Rock

Why ‘Hackney Diamonds’ Is the Best Rolling Stones Album Since 1981

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The title of “The World’s Greatest Rock ’n’ Roll Band” remains firmly intact, with no signs of it slipping away. After an astonishing six decades of delivering blues-infused hard rock, the Rolling Stones are injecting fresh life into the genre with their latest offering, “Hackney Diamonds,” a dazzling return to their classic sound.

This iconic band’s first original album since 2005’s “A Bigger Bang” and their best since 1981’s “Tattoo You” is set to grace our ears on Oct. 20, courtesy of Polydor Records. For those who may have questioned whether the Stones could still capture the magic of their past, “Hackney Diamonds” will be a delightful revelation. It crackles with that well-known grit, worn grandeur, and gritty guitar riffs that have defined their legacy. In a word, “Hackney Diamonds” is sensational.

The album’s title is a nod to British slang for the fragments of glass left behind when someone shatters a windshield or window. Other potential titles, like “Hit and Run” and “Smash and Grab,” could just as easily fit the album’s audacious demeanor and joyful tumult.

The extended wait for “Hackney Diamonds” can be attributed to the band’s hectic touring schedule, the COVID-19 lockdown, and, as Mick Jagger candidly admitted at a recent press event in London hosted by Jimmy Fallon, perhaps a touch of laziness.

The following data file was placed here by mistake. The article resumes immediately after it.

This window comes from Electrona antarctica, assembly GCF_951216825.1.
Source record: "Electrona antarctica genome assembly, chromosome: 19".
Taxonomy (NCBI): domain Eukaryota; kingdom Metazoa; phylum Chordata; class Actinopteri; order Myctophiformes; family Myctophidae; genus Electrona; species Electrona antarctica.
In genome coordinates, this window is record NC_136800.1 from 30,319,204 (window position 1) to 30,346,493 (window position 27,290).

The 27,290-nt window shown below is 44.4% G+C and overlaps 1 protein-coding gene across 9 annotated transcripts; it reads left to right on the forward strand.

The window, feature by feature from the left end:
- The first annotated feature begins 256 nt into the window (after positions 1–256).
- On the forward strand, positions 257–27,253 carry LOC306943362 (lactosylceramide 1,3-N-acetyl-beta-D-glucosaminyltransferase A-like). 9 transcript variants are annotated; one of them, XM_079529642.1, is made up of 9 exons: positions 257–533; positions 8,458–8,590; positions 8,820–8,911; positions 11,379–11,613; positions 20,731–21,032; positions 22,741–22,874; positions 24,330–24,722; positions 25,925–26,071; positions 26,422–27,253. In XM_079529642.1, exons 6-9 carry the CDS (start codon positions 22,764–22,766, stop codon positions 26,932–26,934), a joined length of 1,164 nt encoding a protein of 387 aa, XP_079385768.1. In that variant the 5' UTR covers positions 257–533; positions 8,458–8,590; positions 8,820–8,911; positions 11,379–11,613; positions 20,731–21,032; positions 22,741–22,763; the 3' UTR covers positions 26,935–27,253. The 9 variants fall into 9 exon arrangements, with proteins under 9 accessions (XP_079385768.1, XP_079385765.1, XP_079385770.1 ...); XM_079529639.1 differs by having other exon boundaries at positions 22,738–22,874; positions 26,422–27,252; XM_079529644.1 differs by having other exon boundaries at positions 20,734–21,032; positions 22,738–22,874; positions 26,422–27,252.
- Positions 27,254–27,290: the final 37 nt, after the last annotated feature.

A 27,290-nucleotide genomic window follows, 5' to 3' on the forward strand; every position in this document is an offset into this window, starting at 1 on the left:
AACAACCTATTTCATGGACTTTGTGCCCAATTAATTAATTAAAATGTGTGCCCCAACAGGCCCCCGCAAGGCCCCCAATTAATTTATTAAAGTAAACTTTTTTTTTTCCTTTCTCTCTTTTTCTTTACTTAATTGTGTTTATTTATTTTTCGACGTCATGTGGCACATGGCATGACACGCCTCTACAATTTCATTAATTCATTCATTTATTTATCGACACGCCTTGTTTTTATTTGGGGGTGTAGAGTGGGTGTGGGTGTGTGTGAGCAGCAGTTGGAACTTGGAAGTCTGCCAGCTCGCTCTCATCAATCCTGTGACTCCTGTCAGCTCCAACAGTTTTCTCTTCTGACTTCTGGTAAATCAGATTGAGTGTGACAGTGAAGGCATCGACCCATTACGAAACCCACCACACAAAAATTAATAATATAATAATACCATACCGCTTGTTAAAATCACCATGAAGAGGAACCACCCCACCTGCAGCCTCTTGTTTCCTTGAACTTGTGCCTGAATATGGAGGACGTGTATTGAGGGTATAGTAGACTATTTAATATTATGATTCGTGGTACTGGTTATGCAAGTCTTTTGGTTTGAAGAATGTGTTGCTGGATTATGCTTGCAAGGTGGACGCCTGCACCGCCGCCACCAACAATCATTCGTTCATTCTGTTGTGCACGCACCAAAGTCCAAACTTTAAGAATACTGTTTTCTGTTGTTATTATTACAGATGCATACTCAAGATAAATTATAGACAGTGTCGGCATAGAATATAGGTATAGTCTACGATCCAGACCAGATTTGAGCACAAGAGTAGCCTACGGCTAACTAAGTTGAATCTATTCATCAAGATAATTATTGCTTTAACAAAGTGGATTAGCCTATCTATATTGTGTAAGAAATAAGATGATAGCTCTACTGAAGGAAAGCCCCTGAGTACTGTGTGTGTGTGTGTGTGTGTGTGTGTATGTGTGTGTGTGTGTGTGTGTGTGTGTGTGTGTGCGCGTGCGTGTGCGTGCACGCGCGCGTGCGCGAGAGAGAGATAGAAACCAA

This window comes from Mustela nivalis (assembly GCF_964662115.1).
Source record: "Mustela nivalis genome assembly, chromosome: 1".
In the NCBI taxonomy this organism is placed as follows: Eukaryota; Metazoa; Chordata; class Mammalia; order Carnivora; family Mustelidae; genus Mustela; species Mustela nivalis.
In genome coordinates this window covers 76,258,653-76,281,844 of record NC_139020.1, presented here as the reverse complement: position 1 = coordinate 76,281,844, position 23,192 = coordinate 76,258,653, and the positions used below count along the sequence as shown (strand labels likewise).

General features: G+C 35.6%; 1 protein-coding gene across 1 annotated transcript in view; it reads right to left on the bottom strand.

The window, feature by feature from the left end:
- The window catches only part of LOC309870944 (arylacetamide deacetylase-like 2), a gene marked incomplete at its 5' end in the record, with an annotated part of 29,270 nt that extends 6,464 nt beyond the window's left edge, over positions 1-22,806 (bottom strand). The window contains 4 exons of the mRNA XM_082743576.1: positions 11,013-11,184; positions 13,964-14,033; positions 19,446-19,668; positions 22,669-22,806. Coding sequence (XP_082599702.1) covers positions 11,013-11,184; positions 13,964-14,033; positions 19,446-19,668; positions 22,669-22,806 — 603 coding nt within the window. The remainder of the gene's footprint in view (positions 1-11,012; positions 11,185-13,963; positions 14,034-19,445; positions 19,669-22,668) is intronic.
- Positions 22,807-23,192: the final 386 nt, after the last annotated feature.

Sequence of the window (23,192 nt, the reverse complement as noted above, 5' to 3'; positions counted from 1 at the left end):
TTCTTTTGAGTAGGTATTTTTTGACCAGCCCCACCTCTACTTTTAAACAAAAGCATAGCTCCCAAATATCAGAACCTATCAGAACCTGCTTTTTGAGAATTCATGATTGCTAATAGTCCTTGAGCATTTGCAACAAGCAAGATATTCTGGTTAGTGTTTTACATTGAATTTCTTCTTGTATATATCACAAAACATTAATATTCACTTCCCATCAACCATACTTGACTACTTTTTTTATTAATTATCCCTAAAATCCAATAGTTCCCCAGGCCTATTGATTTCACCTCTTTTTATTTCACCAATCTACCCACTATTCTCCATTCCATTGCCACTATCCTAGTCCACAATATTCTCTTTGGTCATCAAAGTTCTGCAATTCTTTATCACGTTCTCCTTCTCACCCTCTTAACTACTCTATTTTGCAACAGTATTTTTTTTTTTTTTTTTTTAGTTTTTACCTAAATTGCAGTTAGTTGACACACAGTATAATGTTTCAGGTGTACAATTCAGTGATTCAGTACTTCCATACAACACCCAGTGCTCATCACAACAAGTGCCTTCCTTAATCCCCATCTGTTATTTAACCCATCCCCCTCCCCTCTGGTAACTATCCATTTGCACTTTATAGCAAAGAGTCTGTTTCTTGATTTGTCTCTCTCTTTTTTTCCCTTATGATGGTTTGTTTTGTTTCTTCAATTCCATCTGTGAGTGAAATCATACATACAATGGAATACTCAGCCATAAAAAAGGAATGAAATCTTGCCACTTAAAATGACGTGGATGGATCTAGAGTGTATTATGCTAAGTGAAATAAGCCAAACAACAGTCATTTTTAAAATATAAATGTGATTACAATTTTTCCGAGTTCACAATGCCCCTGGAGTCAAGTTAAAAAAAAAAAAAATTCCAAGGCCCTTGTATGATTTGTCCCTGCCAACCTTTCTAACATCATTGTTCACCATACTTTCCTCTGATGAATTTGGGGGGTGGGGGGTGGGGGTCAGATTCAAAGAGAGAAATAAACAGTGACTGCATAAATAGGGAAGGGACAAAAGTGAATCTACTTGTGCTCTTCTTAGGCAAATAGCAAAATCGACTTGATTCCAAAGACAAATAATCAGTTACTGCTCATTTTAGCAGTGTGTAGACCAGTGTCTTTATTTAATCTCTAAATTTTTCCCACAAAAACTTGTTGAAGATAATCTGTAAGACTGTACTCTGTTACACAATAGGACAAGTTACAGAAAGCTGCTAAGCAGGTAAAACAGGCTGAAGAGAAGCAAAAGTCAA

The group entered the studio in December of last year, and Jagger set a Valentine’s Day deadline, a commitment they honored. Mick Jagger mentioned, “We quickly recorded 23 tracks, completed them in January, and wrapped up the mixing in February,” adding that this creative burst not only birthed “Hackney” but also 75 percent of a follow-up record.

The core trio of Jagger, aged 80, along with guitar legends Keith Richards, 79, and Ronnie Wood, 76, is now joined by Matt Clifford on keyboards, Darryl Jones, 61, on bass, and the new drummer Steve Jordan, 66, handpicked by the late Charlie Watts as his successor.

Charlie Watts, who tragically passed away in 2021 from cancer, and original bassist Bill Wyman, 86, who departed the band in 1993, both make appearances on tracks recorded back in 2019.

The album received invaluable production guidance from Andrew Watt, a devoted follower of the Stones and the Grammy producer of the year in 2021. He pushed for electrifying synergy, resulting in a 12-track collection that showcases the Stones’ most collaborative effort in decades, performed with the same gusto and resilience that characterized their earliest hits.

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